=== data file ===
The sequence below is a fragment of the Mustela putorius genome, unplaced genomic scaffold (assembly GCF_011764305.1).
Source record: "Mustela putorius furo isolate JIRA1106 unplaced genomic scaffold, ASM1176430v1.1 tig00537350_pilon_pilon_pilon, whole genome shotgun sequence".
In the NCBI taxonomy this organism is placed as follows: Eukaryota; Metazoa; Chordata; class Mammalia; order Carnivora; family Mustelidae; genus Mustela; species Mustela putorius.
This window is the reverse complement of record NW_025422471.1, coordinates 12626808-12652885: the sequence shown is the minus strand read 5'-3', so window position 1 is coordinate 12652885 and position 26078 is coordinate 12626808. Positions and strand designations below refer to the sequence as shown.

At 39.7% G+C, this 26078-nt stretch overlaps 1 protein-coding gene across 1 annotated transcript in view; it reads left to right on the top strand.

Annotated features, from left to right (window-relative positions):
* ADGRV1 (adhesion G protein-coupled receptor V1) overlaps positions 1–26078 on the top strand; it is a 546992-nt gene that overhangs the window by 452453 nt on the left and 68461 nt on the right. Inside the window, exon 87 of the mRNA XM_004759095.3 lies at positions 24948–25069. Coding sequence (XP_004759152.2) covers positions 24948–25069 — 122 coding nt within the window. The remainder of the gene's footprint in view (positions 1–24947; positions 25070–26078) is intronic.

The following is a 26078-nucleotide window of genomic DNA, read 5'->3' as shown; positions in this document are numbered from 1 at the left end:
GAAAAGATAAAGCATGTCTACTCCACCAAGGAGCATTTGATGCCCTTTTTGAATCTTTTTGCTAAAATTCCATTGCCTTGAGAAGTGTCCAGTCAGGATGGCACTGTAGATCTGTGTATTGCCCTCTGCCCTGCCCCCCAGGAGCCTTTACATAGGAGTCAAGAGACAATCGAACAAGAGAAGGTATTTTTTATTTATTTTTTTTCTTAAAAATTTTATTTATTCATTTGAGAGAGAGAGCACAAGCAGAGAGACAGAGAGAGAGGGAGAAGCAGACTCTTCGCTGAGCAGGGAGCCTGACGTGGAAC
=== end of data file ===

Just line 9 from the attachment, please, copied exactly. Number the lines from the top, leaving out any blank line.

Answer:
GAAAAGATAAAGCATGTCTACTCCACCAAGGAGCATTTGATGCCCTTTTTGAATCTTTTTGCTAAAATTCCATTGCCTTGAGAAGTGTCCAGTCAGGATGGCACTGTAGATCTGTGTATTGCCCTCTGCCCTGCCCCCCAGGAGCCTTTACATAGGAGTCAAGAGACAATCGAACAAGAGAAGGTATTTTTTATTTATTTTTTTTCTTAAAAATTTTATTTATTCATTTGAGAGAGAGAGCACAAGCAGAGAGACAGAGAGAGAGGGAGAAGCAGACTCTTCGCTGAGCAGGGAGCCTGACGTGGAAC